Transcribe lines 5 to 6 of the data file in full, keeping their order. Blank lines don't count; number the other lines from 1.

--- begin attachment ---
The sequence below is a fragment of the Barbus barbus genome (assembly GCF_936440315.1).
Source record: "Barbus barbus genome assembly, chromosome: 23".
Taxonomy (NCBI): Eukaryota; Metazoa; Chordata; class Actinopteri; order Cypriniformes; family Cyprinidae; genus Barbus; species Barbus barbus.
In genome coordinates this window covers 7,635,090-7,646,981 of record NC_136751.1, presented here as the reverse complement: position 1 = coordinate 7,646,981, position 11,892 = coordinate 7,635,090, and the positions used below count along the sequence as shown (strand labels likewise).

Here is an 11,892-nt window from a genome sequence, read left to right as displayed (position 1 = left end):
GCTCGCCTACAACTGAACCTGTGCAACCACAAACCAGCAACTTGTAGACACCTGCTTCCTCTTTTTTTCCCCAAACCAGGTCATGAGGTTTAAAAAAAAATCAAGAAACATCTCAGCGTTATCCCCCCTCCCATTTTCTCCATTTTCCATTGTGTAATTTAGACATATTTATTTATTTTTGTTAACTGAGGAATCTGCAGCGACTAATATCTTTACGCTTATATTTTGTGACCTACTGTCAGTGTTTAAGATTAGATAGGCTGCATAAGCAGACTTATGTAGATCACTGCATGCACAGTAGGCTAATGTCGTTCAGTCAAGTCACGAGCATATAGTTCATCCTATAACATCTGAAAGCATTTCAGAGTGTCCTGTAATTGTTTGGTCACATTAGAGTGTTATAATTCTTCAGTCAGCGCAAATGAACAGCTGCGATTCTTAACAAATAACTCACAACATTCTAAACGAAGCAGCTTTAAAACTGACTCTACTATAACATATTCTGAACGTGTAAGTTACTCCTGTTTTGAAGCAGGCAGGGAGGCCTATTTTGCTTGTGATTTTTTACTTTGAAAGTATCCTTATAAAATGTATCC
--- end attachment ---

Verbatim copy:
Here is an 11,892-nt window from a genome sequence, read left to right as displayed (position 1 = left end):
GCTCGCCTACAACTGAACCTGTGCAACCACAAACCAGCAACTTGTAGACACCTGCTTCCTCTTTTTTTCCCCAAACCAGGTCATGAGGTTTAAAAAAAAATCAAGAAACATCTCAGCGTTATCCCCCCTCCCATTTTCTCCATTTTCCATTGTGTAATTTAGACATATTTATTTATTTTTGTTAACTGAGGAATCTGCAGCGACTAATATCTTTACGCTTATATTTTGTGACCTACTGTCAGTGTTTAAGATTAGATAGGCTGCATAAGCAGACTTATGTAGATCACTGCATGCACAGTAGGCTAATGTCGTTCAGTCAAGTCACGAGCATATAGTTCATCCTATAACATCTGAAAGCATTTCAGAGTGTCCTGTAATTGTTTGGTCACATTAGAGTGTTATAATTCTTCAGTCAGCGCAAATGAACAGCTGCGATTCTTAACAAATAACTCACAACATTCTAAACGAAGCAGCTTTAAAACTGACTCTACTATAACATATTCTGAACGTGTAAGTTACTCCTGTTTTGAAGCAGGCAGGGAGGCCTATTTTGCTTGTGATTTTTTACTTTGAAAGTATCCTTATAAAATGTATCC